"I think I'm doing what's best for the university and what's best for the taxpayers and what's best for the people of Illinois," said Gov. Pat Quinn, (D) Illinois.
The other seven trustees resigned voluntarily after a scandal involving clout at the University of Illinois was uncovered. Montgomery and Carroll, the only African-Americans on the board, had been in a several weeks standoff with the governor.
Montgomery--who once headed the city law department and now leads one of the most successful legal firms in the city--threatened to sue if the governor acted to remove him from the board because Montgomery insists he hasn't done anything wrong and his reputation is at stake.
"In my view, it is not in the best interest of the university to be in an endless litigation battle with two trustees," said Gov. Quinn. Quinn. Quinn-- who considers himself a favorite to win the important black vote-- did not want litigation between himself and two prominent African-Americans during the primary election.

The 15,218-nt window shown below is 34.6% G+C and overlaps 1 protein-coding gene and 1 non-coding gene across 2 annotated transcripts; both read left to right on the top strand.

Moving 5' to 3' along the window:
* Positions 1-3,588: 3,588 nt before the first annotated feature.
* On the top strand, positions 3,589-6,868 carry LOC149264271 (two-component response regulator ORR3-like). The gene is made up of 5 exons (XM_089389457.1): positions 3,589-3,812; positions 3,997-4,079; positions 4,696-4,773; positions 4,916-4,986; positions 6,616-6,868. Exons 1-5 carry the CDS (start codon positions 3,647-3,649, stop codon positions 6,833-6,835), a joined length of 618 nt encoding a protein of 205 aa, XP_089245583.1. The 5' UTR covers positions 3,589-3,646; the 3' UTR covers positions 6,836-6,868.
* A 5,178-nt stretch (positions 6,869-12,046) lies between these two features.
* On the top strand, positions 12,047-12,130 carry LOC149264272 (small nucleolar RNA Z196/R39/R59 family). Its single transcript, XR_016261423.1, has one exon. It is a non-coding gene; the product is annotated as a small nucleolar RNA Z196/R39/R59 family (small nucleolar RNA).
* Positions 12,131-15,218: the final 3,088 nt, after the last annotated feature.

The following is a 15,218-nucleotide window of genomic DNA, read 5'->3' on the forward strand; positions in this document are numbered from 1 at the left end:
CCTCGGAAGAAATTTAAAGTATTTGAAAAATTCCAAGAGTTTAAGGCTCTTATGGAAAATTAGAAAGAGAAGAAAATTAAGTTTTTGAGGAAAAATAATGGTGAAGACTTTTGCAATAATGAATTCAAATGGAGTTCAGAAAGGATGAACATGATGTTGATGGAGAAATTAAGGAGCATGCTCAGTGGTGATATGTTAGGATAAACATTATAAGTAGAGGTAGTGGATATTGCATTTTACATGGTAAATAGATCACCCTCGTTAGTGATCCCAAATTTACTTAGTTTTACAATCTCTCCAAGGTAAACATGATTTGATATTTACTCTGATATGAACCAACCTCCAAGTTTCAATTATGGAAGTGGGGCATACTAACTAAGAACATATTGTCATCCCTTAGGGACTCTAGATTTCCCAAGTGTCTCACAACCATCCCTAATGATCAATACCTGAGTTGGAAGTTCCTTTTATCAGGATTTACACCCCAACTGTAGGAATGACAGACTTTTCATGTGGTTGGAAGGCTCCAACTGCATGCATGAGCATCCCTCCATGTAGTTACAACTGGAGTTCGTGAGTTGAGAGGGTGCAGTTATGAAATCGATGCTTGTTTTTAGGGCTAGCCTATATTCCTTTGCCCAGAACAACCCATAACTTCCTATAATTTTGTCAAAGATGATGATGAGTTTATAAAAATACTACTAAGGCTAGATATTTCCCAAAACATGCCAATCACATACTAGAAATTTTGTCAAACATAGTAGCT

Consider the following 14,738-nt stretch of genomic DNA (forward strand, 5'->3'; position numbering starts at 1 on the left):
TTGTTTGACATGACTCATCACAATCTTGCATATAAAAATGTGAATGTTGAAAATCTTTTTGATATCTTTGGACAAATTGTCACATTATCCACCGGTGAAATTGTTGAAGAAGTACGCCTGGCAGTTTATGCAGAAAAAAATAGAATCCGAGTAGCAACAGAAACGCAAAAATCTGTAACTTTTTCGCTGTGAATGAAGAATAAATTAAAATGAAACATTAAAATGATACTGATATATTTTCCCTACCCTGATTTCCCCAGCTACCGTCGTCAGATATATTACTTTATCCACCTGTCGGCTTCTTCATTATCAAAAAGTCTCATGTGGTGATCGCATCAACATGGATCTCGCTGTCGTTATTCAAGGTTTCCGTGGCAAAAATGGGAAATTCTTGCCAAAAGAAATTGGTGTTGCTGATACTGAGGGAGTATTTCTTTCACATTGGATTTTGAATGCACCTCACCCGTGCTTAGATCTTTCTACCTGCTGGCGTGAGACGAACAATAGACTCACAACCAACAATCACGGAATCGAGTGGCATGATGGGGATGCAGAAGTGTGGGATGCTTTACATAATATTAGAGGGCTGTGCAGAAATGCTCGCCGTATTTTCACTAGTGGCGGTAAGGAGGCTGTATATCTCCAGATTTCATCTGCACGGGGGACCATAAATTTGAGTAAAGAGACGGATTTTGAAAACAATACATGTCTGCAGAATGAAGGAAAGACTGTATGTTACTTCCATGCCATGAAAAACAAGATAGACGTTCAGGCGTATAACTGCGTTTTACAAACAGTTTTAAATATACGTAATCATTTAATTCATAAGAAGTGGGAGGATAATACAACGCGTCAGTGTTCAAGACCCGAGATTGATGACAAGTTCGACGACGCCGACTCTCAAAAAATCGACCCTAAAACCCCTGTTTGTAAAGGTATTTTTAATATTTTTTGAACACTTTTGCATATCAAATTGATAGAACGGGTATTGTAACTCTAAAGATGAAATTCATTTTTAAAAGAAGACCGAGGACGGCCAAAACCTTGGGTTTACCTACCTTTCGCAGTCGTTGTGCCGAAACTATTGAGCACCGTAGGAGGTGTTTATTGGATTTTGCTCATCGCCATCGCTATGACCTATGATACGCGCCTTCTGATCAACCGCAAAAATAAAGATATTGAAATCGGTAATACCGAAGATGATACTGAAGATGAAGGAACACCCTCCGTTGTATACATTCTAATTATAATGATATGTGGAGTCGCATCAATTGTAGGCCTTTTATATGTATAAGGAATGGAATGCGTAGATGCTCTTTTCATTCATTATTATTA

Also on Wednesday, Gov. Quinn appointed Merchandise Mart President Christopher Kennedy, the nephew of the late Senator Ted Kennedy, to the board, along with Lawrence Oliver, a lawyer with the Boeing Company. Both have accepted the positions.
Five of the nine seats remain open.
"It's unfortunate that this situation has not been put behind us. Probably it should have been thought through a little bit better from the get-go," said State Sen. Christine Radogno, (R) Senate Minority Leader.
Quinn was asked if he thought the seven trustees who resigned voluntarily might feel like "chumps" today.
"I want to commend those men and women- all men- who resigned pursuant to this report," said Gov. Quinn.
The governor said he will act quickly to fill the remaining five openings on the board.